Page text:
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The (build) story of a Greek (hopefully fast) 240 brick

Gary you definitely should drive it next time. Or i have to make you in some way :oogle:

Just a fun fact.. If the machine shop makes the rings 2.5mm out of INOX, you get a swollen finger if you want to get it to sand it by hand down to 1.3mm. It really helps having it at this size putting new seals and pump in place, but i am not sure what the swollen finger can be useful to :-P
Well, in my case id and od were correct..but the ring was taller than it should, to allow me to install the pressure pipe without bending it.
The story continues from post #112

The front engine view that will be hidden by the radiators. Looks nice this way (and .. more complicated than stock) despite it is not complete !

Update 09/02/2022

It has been a long time since the story was updated, however the progress has been really slow through all this time ! Hopefully it will progress a bit faster now.

  • Condenser swap: Since a new compressor was chosen, a new more efficient parallel flow condenser was mandatory. The model that was chosen was Climaparts CNFP1624 which is sized 16"x24"x20mm.

    The old SPAL pusher fan was used, however it was mounted on the condenser on the side that is in line with the radiator's fan hole, so it transfers less heat on the cooling system. Also the fan was mounted in a distance from the condenser core so that the vibrations won't punch any holes on the delicate aluminium core.

  • Blown recirculation bellow & heater core replacement: Since the whole A/C system is updated .. the recirculation bellow had to be fixed. It was blown due to the vacuum check valve fail so the 2bars of turbo pressure went through. Because the dashboard was out it was an opportunity to clean up the evaporator (cleaned outside and flushed internally), change the heater core to a new one (just in case), a new blower motor and blades, and resistor .. a complete HVAC box overhaul in a few words.

    The source of all troubles:

    Demolition time:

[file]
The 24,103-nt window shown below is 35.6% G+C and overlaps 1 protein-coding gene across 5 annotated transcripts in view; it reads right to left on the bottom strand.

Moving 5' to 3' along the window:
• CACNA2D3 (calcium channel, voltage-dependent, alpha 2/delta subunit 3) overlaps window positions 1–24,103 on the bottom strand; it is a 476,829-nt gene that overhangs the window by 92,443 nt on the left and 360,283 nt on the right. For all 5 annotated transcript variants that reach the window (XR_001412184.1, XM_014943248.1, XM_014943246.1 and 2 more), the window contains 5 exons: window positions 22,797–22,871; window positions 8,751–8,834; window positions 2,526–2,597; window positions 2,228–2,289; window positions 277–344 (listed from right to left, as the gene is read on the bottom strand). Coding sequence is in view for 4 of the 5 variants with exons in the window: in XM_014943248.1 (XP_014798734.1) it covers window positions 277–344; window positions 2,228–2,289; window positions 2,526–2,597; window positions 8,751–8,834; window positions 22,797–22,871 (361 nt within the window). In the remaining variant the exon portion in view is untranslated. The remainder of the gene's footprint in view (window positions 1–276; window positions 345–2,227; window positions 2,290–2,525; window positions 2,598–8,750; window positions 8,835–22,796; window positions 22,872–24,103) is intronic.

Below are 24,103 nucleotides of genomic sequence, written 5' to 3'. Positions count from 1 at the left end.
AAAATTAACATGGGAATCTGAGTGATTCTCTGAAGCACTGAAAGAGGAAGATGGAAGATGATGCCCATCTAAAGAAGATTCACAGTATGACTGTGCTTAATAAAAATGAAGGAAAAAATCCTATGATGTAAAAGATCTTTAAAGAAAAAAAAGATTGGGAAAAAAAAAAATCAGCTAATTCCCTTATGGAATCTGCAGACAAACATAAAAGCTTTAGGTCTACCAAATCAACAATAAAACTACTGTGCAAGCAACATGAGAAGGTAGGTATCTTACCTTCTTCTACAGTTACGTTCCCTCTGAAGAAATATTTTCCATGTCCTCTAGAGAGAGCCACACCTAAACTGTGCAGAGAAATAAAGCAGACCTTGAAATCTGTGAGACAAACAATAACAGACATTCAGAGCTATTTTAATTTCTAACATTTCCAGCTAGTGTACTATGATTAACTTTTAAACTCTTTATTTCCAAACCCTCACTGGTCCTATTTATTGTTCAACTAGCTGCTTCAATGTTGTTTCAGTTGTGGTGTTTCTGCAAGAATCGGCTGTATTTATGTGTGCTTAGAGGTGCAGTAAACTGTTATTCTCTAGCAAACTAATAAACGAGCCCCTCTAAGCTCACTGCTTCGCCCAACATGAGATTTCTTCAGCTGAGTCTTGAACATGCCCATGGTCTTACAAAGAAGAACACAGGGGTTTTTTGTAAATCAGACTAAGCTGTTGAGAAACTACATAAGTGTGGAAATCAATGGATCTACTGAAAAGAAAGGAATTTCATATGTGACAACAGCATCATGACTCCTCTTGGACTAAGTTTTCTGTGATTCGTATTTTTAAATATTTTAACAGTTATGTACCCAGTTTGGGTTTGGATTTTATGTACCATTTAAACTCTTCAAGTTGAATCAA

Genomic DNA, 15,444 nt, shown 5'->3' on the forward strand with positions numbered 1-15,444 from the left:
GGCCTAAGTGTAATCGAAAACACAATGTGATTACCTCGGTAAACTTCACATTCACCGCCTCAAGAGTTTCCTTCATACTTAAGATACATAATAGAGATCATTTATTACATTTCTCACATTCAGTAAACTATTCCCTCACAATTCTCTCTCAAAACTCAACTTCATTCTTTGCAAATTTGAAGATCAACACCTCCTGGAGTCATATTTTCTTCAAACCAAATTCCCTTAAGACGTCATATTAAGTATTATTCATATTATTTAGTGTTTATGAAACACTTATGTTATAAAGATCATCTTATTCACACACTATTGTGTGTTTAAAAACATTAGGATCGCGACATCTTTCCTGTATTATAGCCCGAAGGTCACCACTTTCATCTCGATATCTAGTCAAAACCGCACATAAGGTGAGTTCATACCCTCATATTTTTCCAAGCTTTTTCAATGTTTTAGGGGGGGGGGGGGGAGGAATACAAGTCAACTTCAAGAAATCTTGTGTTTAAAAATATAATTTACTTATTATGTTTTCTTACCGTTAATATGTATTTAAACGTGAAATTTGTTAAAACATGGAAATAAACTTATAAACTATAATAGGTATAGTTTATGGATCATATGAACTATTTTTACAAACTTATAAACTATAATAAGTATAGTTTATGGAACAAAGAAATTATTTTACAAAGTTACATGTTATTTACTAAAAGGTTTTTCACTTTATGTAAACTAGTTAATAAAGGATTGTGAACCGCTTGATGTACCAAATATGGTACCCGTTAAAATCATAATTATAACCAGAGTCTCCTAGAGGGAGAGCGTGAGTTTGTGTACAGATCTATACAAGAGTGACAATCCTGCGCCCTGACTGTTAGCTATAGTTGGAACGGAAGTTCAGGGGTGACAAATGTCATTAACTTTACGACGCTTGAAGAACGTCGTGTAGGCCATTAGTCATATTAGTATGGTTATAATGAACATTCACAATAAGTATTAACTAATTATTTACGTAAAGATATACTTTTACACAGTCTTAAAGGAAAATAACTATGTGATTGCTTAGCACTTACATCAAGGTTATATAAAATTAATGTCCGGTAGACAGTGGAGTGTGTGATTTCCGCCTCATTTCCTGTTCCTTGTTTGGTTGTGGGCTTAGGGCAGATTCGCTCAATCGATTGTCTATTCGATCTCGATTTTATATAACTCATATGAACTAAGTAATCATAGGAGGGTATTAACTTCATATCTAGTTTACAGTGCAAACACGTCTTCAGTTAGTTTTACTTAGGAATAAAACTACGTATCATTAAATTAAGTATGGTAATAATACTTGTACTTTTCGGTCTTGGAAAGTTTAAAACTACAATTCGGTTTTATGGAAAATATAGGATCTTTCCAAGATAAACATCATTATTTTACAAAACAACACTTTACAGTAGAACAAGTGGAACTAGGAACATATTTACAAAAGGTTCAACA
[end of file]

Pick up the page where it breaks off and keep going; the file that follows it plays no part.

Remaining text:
Finished product:

    Why not replacing the engine's firewall insulation with something that will keep the cabin quieter and cooler ?

    Back together:

  • Dashboard cracks fix: The dashboard was cracked in several spots, so .. why not trying to improve its appearance? Maybe it will crack again, but for now the result is good. Two of the cracks were huge, which turned out that these were the easiest to fix. On each side of the crack a 2mm hole was drilled so that they won't keep opening up (in theory). Toilet paper never tears correctly at the perforated spots .. so why would a dashboard crack? :rofl:

    The weatherstrip adhesive was used to fill up the holes, while the vinyl repair kit was used to touch up the fixes.

  • Heater Valve: The old heater valve (which also featured a compensation coil) would not seal up perfectly, so it was replaced with the one that Wagonmeister sells. Perfect product well documented kit and a great guy. Always happy to support him!

Continued at post #130 --->LINK<---
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The story continues from post #129

Update 30/8/2022

  • Rerouting A/C Lines: The nastiest thing to see in the 240's engine bay (and also makes life difficult for doing things on the engine) is the thick A/C return line that was routed over the engine. The main idea behind the modifications made was rerouting this hose along with updating the system to r134a (hoses, o-rings, compressor, drier etc). Apart from the need to build new A/C lines which are longer since they go around the engine bay, the stock windscreen washer bottle had to be dumped since there was no space for them to be routed past it. The stock bottle was cut and shortened, but it is made out of Polyethylene which was proved that can not be melted to stick, there are no glues to be watertight, so another solution has to be found. The stock bottle has a very unique shape which is difficult to be copied in an aluminium construction, can not be 3D printed since it is not watertight, so this problem may be proved one of the weirdest on the project given the tight space due to the intercooler's outlet hose. Still working on it ..

    New type r134a expansion valve. Never bothered to adjust the old one.

    A trinary r134a valve was added which provides 3 functions: (a) has a fan switch that turns on/off the fan automatically depending on the coolant pressure (b) can disengage compressor if overpressure is detected and (c) disengage compressor if low pressure is detected.

    Before installing the dashboard back in the car, a good vacuum was pulled to see if there are any leaks. Fingers crossed everything is good.

  • A/C RPM Switch: To make sure the new compressor won't be shot if forgotten on during any unexpected road battles, a dedicated adjustable RPM switch was bought from this nice guy: https://www.ebay.co.uk/itm/332825134965. It was installed in series with the stock thermostatic switch and will disengage the compressor's clutch in given RPMs, so this will act as a compressor rev limiter.